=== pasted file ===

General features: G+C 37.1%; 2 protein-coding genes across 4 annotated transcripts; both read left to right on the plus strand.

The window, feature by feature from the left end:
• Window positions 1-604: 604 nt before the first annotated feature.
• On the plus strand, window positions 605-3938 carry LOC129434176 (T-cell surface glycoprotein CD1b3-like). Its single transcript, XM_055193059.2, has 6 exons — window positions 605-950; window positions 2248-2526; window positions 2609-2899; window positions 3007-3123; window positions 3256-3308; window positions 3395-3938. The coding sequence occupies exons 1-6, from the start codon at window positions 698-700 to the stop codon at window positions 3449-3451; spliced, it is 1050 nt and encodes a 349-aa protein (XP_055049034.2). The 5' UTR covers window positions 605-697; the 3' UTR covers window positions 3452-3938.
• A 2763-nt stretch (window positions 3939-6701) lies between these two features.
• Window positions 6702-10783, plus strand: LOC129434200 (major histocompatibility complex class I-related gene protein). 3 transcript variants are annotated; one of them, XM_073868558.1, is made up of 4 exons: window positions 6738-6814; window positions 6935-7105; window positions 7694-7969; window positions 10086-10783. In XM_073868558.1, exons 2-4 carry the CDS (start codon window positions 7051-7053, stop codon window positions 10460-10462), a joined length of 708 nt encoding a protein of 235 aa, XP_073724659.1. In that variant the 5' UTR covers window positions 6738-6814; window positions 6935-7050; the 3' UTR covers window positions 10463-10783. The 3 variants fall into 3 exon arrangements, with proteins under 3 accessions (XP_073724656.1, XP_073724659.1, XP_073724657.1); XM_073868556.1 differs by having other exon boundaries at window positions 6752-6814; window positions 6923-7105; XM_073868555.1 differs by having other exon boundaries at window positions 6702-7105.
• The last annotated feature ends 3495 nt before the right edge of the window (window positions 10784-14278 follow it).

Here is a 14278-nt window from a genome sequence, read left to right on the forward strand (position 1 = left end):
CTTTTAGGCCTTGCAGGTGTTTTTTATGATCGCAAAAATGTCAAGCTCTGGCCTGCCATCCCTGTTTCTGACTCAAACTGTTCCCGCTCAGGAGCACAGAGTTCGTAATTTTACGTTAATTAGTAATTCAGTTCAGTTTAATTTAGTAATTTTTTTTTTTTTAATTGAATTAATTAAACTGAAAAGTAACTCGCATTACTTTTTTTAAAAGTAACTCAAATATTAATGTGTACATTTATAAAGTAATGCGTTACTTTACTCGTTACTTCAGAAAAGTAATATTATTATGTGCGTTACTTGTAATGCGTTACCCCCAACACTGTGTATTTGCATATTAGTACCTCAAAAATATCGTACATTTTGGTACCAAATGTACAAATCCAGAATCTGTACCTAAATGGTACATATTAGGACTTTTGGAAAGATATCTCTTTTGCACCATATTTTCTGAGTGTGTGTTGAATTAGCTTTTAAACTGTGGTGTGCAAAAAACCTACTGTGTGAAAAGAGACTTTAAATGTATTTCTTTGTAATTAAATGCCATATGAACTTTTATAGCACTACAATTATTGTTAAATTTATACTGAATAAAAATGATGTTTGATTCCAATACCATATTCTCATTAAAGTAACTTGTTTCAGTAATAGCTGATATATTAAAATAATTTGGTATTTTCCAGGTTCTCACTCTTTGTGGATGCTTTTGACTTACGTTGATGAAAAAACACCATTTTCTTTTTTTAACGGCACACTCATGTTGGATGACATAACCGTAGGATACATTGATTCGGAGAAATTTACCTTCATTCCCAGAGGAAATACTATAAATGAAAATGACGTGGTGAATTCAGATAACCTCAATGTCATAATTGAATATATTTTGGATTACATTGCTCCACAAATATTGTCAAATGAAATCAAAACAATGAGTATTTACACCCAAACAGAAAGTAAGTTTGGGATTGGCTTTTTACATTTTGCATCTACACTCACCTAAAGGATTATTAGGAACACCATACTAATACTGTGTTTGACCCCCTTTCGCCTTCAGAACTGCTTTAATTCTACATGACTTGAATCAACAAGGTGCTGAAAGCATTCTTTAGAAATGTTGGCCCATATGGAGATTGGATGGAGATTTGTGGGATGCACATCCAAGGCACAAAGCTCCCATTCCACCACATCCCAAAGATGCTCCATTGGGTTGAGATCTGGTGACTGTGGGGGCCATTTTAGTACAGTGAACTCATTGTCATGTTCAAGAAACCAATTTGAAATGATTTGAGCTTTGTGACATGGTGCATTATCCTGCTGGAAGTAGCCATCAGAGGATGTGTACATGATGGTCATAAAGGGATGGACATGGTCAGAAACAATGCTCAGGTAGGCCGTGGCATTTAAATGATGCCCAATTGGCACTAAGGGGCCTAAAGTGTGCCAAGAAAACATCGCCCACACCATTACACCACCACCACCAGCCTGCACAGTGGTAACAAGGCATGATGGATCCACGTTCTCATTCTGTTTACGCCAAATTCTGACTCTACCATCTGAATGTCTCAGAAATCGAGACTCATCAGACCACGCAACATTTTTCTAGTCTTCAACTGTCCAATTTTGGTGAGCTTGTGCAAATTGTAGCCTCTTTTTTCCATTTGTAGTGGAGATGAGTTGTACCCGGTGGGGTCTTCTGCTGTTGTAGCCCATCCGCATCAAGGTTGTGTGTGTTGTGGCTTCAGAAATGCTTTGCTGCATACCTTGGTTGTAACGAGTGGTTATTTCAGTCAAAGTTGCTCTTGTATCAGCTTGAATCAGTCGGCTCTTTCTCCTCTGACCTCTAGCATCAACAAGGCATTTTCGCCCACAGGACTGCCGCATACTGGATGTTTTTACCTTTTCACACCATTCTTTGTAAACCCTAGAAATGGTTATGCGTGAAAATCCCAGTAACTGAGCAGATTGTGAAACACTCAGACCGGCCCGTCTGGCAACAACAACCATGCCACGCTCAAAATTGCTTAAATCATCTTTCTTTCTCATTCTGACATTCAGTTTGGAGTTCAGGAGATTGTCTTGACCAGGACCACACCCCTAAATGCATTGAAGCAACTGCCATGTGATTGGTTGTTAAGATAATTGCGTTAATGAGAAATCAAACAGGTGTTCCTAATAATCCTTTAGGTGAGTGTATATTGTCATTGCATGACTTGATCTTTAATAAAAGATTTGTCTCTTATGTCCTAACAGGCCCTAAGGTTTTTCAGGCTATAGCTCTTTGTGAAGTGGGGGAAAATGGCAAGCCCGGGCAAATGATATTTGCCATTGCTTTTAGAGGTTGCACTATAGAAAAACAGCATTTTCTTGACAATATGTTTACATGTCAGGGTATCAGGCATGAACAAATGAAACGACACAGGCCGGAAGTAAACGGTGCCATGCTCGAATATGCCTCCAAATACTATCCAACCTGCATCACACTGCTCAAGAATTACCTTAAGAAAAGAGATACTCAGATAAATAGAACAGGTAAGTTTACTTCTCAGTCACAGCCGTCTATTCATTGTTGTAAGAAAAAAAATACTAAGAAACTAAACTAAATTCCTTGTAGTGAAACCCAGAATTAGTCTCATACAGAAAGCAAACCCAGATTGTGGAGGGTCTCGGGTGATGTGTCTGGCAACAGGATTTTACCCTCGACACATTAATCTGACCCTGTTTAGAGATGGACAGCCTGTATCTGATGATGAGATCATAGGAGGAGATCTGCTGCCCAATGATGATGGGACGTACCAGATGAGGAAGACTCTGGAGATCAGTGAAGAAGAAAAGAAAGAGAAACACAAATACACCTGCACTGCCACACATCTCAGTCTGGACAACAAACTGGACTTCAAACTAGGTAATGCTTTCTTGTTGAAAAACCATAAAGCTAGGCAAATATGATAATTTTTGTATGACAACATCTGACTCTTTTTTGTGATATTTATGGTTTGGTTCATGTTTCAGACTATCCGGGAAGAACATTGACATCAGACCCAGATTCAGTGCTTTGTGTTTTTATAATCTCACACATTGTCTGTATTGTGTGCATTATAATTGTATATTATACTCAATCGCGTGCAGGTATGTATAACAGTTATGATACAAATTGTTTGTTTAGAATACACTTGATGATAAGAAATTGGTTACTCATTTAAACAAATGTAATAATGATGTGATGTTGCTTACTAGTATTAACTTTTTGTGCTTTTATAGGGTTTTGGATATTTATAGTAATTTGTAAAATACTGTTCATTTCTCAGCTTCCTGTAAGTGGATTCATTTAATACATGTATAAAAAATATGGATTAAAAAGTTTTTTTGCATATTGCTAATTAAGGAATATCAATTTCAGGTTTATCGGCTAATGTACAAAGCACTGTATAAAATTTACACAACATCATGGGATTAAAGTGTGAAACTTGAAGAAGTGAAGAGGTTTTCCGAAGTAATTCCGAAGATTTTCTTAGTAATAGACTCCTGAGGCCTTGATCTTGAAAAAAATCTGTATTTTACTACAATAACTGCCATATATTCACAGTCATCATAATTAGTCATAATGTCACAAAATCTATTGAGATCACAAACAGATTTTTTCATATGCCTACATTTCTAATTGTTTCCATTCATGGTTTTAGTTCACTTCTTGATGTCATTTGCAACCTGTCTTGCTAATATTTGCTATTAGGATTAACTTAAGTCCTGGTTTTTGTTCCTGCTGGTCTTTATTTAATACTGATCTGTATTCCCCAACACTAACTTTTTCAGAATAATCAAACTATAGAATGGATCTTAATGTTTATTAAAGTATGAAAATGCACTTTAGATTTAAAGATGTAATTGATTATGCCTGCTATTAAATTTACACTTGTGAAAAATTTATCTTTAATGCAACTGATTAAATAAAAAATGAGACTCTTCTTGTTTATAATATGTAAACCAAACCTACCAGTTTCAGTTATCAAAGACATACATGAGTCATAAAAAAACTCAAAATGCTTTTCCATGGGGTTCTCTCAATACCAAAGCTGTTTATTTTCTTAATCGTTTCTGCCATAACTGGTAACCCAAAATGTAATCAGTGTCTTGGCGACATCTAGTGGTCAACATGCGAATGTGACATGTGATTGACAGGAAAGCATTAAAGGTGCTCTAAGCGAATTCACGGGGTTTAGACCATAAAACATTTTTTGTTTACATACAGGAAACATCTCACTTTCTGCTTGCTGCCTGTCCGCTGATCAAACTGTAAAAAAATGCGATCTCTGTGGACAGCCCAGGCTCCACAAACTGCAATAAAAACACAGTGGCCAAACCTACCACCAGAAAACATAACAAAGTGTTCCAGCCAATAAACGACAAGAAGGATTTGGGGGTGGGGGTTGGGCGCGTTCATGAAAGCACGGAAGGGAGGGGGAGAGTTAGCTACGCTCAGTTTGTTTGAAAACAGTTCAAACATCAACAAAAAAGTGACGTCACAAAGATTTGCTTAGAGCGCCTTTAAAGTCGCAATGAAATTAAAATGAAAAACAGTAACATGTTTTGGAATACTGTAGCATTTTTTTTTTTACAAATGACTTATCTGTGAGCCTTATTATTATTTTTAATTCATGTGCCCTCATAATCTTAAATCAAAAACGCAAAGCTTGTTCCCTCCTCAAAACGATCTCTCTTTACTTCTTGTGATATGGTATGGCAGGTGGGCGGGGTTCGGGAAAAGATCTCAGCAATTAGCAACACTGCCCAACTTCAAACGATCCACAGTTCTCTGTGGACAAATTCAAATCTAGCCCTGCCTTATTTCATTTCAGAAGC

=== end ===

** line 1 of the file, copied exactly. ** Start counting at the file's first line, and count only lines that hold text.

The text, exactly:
General features: G+C 37.1%; 2 protein-coding genes across 4 annotated transcripts; both read left to right on the plus strand.